By Julia Trjanowski MFA
Ann Goldberg’s solo exhibition Cake draws its name from a quote often misattributed to Marie Antoinette: “qu’ils mangent de la brioche” (“let them eat cake”), a popular, if apocryphal summary of the excess that defined the final decades of the French Ancien Régime. The glimmering veneer of pleasure and hedonism characterizing the works of Rococo painters such as François Boucher and Jean-Honoré Fragonard - whose decadent style fell out of favour towards the eve of the French Revolution - finds a kindred heir in Cake. Goldberg masterfully walks the line between a like, playful exuberance in subject matter, and the rigorous precision that defines her style. The glistening plastic of a cupcake box is right at home among luminous strings of tangled pearls, the sheen of a satin table cloth, and the dewy fluorescence of pink flamingos. Luxury goods and everyday bric-a-brac are all elevated on the same pedestal, united in Goldberg’s attention to detail and unwavering devotion to light. Though the subject matter explored in Cake is self-consciously Rococo, its execution is not so. Goldberg has a background in both mathematics and architecture, and her work is imbued with “an artistic exactness supported by the demands of these disciplines.”1 Her concern lies with realism, inviting compelling questions about reality and its relationship with representation.
The thriving mass of flowers that make up Marousa’s dress in Ms. Antoinette pulses with a radiant, humming energy. Highlights on rose petals, lilies, and leafy ornamental cabbages gleam with an intensity rarely observed in life. The various elements of the dress are drawn from different photographs, resulting in a collage stitched together in a rhythmic kaleidoscope of colour and light. This garden of hyperrealistic delights points to a heightened perceptual state, concerned with specific sensory details that might sooner be found in memories, desires, and the imagination. Marcel Proust’s famous tea cake, the taste of which takes the narrator and his reader on a journey through his childhood home, offers a parallel sense of gravity in the sensory experience. Goldberg’s process involves taking hundreds of photographs of a subject that draws her eye, which she then edits for “enhanced clarity, saturation and brightness if need be, imparting a deeper sense of legitimate originality.” The resulting effect is not so much a filter as it is a magnifying glass, 2 emphasizing and elevating the small pleasures of the everyday. The crystalline water droplets on a chrysanthemum invite the viewer to imagine (remember?) the chill of fresh dew, and the sculpted ripples of frosting in Pink Cupcake, Sydney are as enticing in their sweetness as a fondly remembered birthday cake.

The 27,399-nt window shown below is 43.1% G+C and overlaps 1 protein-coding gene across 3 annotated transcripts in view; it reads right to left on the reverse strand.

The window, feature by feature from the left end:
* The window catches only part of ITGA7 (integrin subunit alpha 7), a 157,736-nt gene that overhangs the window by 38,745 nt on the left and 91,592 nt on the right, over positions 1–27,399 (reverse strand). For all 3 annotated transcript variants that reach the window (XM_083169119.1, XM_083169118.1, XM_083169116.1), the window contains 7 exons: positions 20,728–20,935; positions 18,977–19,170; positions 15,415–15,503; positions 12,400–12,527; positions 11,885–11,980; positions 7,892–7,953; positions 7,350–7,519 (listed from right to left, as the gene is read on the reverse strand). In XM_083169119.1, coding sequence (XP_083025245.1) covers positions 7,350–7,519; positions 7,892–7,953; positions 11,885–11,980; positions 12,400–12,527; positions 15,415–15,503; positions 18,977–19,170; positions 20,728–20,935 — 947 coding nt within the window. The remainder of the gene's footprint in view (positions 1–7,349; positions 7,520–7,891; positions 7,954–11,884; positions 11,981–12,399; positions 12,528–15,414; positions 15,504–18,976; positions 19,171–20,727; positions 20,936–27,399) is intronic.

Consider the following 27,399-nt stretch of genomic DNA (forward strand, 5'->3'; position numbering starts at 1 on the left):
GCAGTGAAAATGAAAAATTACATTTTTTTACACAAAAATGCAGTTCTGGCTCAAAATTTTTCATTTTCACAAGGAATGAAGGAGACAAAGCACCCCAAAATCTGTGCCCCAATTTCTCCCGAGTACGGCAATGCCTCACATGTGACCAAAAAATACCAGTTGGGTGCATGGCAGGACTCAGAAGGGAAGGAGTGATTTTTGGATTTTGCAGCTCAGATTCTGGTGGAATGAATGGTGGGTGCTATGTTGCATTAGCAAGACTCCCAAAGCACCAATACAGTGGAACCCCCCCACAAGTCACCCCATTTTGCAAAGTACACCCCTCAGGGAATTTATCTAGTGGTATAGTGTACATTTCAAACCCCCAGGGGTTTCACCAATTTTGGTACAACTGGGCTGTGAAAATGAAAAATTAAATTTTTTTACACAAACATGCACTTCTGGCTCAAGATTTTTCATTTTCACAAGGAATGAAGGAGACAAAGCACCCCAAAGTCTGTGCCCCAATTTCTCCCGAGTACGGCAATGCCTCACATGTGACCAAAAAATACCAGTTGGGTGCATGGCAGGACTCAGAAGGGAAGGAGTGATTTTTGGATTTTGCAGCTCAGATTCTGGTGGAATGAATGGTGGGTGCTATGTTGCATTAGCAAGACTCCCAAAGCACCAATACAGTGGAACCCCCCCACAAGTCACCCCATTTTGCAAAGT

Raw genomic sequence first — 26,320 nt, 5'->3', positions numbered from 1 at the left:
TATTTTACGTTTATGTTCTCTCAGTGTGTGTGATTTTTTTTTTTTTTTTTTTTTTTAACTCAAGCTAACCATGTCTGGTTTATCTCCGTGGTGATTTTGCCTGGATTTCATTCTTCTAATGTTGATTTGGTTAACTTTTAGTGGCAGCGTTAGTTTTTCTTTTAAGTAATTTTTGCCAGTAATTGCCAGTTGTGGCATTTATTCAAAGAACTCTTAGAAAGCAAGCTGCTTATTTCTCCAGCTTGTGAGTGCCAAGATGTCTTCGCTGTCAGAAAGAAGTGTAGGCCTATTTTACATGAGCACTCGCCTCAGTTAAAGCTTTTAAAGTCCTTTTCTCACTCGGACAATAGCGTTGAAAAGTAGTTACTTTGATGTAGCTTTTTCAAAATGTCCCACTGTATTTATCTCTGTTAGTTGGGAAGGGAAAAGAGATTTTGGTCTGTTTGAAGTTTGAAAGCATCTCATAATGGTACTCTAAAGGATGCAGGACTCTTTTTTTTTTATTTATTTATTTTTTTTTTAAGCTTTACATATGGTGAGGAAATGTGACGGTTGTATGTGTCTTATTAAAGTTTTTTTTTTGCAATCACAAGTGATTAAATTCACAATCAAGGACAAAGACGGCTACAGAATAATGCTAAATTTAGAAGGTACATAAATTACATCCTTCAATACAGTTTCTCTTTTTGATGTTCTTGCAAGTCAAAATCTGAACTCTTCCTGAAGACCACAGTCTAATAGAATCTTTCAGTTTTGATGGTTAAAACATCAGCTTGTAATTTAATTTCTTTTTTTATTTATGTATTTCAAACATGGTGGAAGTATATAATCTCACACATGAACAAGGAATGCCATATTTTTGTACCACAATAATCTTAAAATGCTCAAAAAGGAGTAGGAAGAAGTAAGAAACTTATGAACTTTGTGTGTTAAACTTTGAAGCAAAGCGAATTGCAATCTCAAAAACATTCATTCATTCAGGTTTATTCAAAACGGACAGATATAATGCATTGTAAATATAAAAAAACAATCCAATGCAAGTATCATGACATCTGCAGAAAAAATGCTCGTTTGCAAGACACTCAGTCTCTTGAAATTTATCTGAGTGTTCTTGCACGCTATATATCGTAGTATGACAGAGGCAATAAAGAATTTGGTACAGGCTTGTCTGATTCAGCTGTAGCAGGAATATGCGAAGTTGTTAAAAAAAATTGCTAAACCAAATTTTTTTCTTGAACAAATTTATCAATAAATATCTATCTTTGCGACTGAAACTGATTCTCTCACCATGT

Ms. Antoinette is also an unorthodox take on the classic vanitas, a genre of still life popularized during the Dutch Baroque period. Vanitas featuring wilting flowers, insects, and symbolic objects alluding to material wealth and the passage of time invite the viewer to meditate on “their mortality and of the worthlessness of worldly goods and pleasures.” In Ms. Antoinette, the flowers 3 appear to be alive; they have been fashioned into a living dress, climbing as they would a garden trellis. Insects feed and fly among them, contributing to the sense that this is a breathing, teeming world. Inspired by the Dutch still lifes on view at the Fitzwilliam Museum in Cambridge, UK, Goldberg negotiates the conventions of the genre by highlighting her subjects’ allure as opposed to their